If you turned a stubby barrel sideways on a moisture-collecting base, you'd have an idea of what the Envirocycle Compost Tumbler and Tea Maker looks like. The product, retailing for $125 and up (2010), allows gardeners, particularly those with small yards, the opportunity to make compost without an obtrusive, large compost bin or pile. The use of enclosed tumblers deters rodents, skunks, snakes and raccoons, and the rollers' tumbling action reduces the labor involved in turning a pile with a pitchfork.
The Envirocycle Compost Tumbler makes compost and "tea" (nutritionally rich drippings) from yard and kitchen scraps, reducing household waste by about 30 percent. City dwellers who don't have the room for a compost pile may prefer this model of compost device; it can fit in a small terrace, balcony or pocket garden.
The drum's design favors the rapid creation of compost out of a 50-50 mixture of green material (wet materials high in nitrogen, such as garden waste, food scraps, coffee grinds and animal manures) and brown material (dry items such as hay, straw, twigs and grass clippings and sawdust, high in carbon). Rotating the drum three times a week mixes the contents and adds air. The apparatus base collects liquid fertilizer. Dilute the liquid with 10 parts water to 1 part liquid fertilizer for use on indoor and outdoor plants.
The cycle to achieve finished compost takes four to six weeks, according to the manufacturer, and up to eight to 10 weeks, according to hobbyists.
This compost maker is 28.5 inches high, 24.5 inches wide and 20 inches deep and weighs 19 pounds. Its capacity is 7 cubic feet.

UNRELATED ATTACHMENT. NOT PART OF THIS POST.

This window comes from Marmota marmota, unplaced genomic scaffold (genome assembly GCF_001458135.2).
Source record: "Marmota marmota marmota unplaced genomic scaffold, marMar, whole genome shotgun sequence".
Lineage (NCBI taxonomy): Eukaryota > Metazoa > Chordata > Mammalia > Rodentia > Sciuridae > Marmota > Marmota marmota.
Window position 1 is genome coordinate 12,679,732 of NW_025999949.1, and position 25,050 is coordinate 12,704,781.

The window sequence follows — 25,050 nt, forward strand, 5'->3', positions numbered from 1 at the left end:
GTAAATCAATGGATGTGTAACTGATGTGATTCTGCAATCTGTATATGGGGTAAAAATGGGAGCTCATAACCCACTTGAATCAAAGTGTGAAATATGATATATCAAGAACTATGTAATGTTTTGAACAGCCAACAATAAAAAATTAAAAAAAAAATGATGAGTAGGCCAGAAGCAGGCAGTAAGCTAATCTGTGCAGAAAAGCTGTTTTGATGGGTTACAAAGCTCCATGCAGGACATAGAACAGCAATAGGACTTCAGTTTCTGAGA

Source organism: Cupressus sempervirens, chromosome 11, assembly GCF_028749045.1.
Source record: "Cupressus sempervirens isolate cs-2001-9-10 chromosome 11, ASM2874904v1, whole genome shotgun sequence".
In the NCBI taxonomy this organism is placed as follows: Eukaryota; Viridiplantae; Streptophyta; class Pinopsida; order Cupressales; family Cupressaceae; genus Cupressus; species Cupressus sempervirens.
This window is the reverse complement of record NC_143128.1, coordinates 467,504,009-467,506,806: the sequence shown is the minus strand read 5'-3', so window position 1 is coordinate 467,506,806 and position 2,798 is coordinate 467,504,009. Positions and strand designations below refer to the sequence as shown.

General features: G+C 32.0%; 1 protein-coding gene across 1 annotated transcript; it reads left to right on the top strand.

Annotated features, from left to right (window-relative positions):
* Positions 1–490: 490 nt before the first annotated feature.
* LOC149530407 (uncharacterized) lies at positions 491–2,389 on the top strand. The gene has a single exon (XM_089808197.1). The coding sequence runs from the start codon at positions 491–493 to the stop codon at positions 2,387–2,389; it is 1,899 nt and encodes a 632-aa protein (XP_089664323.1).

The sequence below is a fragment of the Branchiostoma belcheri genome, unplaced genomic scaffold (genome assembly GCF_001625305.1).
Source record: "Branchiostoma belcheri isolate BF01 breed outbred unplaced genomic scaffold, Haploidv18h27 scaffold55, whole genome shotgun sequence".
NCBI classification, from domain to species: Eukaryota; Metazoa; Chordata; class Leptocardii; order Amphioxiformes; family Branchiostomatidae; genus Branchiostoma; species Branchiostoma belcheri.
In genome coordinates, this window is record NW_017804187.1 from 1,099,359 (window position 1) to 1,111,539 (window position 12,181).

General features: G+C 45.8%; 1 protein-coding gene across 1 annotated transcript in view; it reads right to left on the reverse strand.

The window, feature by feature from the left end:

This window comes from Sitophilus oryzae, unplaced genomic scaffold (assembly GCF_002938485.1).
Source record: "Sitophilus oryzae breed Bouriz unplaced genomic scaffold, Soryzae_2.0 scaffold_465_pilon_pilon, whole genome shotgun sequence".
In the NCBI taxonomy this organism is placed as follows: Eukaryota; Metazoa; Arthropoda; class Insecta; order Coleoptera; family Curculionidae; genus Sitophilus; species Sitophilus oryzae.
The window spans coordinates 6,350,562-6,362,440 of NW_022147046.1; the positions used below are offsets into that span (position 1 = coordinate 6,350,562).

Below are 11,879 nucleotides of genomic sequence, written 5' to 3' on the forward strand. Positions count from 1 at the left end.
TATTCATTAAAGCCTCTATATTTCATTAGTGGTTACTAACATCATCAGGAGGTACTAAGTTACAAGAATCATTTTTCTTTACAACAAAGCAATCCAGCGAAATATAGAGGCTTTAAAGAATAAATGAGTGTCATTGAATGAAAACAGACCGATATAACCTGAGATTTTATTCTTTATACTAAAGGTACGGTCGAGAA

A latched door flips up for adding organic material or water. The surface provides grip indentations for rotation and openings to permit moisture to drain out. The drum sits on eight rollers to permit tumbling. The base includes a built-in hose connection for draining the tea.
Keep materials in the drum moist but not wet. As drum becomes heavier, use a back-and-forth rocking motion to mix materials. In winter, do not turn the tumbler but continue to add waste. Freezing breaks down the fibers in the waste and accelerates decomposition in the spring.
Keep meat, fish, dairy products and pet waste out of this compost tumbler, as well as oils, fats, diseased plants and bones. Add brown material or rotate the drum to avoid odor. Fill the drum no more than three-quarters full.
The Envirocycle compost tumbler needs to be placed on level ground. It can be rolled to the desired spot to dump the finished compost--simply detach the door and tip it over. To use on indoor plants, let compost air dry for one or two days to remove excess moisture.
The Garden Composter website notes the following strengths of Envirocycle compost tumbler: neatness, simple rotating system and compact size. The website notes that hobbyists will have at least a month when they cannot put any kitchen scraps or garden waste into the bin to allow composting to take its course. It recommends freezing kitchen waste or buying two garden composters, so that one is digesting and the other accepting organic waste.